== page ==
Effective and Relative Permeability

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Mustafa AbdulSattar

          When there is only one type of fluid flowing through porous media, the permeability for this case is called “absolute permeability.” However, when there is more than one type of fluids present in a rock, a permeability of each fluid to flow is decreased because another fluid will be moving in the rock as well.  A new term of permeability called “effective permeability” is a permeability of a rock to a particular fluid when more than one type of fluid is in a rock

Reservoir consists of three fluids (gas, oil, and water) so these are commonly used abbreviations for effective permeability for each fluid.

  • kg = effective permeability to gas
  • ko = effective permeability to oil
  • kw = effective permeability to water

Normally, it is common to state effective permeability as a function of a rock’s absolute permeability. Relative permeability is defined as a ration of effective permeability to an absolute permeability of rock. The relative permeability is widely used in reservoir engineering. These functions below are the relative permeability of gas, oil, and water.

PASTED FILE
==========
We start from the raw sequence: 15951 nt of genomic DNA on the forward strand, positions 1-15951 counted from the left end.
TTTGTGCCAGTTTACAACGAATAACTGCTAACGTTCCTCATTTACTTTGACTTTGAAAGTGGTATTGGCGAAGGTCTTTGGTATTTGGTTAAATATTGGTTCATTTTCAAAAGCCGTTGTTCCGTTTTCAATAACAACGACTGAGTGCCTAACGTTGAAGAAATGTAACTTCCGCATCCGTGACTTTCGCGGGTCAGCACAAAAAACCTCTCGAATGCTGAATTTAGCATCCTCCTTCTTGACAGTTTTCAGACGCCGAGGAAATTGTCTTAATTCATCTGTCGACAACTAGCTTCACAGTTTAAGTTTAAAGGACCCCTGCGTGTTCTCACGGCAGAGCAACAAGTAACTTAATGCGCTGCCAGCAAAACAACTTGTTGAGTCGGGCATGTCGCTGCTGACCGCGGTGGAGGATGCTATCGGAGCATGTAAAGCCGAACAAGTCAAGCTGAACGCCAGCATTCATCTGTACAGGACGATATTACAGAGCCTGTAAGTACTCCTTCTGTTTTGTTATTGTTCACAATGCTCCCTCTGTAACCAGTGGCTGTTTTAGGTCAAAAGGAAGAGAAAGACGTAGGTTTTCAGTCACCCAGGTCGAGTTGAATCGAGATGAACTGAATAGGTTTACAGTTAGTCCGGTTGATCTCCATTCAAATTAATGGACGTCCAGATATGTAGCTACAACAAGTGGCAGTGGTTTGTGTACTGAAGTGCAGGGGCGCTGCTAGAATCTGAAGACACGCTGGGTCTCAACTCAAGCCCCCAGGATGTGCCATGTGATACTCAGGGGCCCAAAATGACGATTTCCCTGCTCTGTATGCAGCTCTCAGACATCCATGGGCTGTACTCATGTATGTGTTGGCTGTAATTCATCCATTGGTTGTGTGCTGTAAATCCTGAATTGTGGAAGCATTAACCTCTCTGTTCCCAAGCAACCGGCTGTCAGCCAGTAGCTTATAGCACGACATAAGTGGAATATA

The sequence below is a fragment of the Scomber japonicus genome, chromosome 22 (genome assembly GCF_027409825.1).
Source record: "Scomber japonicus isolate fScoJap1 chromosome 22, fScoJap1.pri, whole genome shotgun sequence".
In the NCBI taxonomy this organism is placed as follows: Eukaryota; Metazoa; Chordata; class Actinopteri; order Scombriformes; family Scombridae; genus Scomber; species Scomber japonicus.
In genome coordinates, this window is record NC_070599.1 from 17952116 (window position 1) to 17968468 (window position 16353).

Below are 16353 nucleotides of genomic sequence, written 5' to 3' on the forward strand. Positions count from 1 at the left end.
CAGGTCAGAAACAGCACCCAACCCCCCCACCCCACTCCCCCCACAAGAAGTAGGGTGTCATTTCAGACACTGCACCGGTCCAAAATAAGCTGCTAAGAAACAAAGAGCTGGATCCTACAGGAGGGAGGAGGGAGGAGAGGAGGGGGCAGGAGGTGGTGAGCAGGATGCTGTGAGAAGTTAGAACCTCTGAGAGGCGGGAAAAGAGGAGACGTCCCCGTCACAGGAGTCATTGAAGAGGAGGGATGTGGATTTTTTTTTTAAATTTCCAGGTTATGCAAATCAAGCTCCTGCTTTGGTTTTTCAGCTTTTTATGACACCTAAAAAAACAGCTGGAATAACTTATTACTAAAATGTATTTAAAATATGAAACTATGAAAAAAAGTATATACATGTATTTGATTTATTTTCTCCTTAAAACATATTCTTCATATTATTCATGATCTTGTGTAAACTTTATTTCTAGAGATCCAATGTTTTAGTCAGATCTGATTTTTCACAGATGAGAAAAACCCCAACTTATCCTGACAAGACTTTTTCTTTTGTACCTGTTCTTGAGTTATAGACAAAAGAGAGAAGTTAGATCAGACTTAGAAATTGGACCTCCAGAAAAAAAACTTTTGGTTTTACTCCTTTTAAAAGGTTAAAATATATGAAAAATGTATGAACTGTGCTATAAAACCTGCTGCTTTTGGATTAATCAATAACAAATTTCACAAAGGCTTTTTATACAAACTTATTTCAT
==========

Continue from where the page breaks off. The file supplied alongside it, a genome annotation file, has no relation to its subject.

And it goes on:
• krg = kg ÷ k
  • kro = ko ÷ k
  • krw = kw ÷ k

k = absolute permeability

Oil-water relative permeability
relative permeability As water saturation (Sw) decreases

Relative permeability is normally plotted as a function of water saturation in a rock . Figure 1 demonstrates a plot of oil-water relative permeability curves.

As water saturation (Sw) decreases, relative permeability of oil (Kro) decreases and relative permeability of water increases (Krw). If water saturation is

below connate water saturation (Swc), only oil will flow, but water will not flow (Figure 2)

When water saturation (Sw) in a rock is equal to connate water saturation (Swc), water starts to flow (Figure 3) Water starts to flow at Swc

permeability when water saturation

Oil flow continues to decrease and water flow continues to decrease because the water saturation goes up. If water saturation (Sw) is between connate water saturation (Swc) and 1 minus Sor (irreducible oil saturation), both oil and water flow (Figure 4).

Once water saturation in a rock increases to 1 minus Sor (irreducible oil saturation), oil will not flow, but only water will flow. Beyond this point oil will not move at all but water will continue to increase as water saturation (Sw) in a rock increases (Figure 5).

permeability curve
permeabilty when there is no oil flow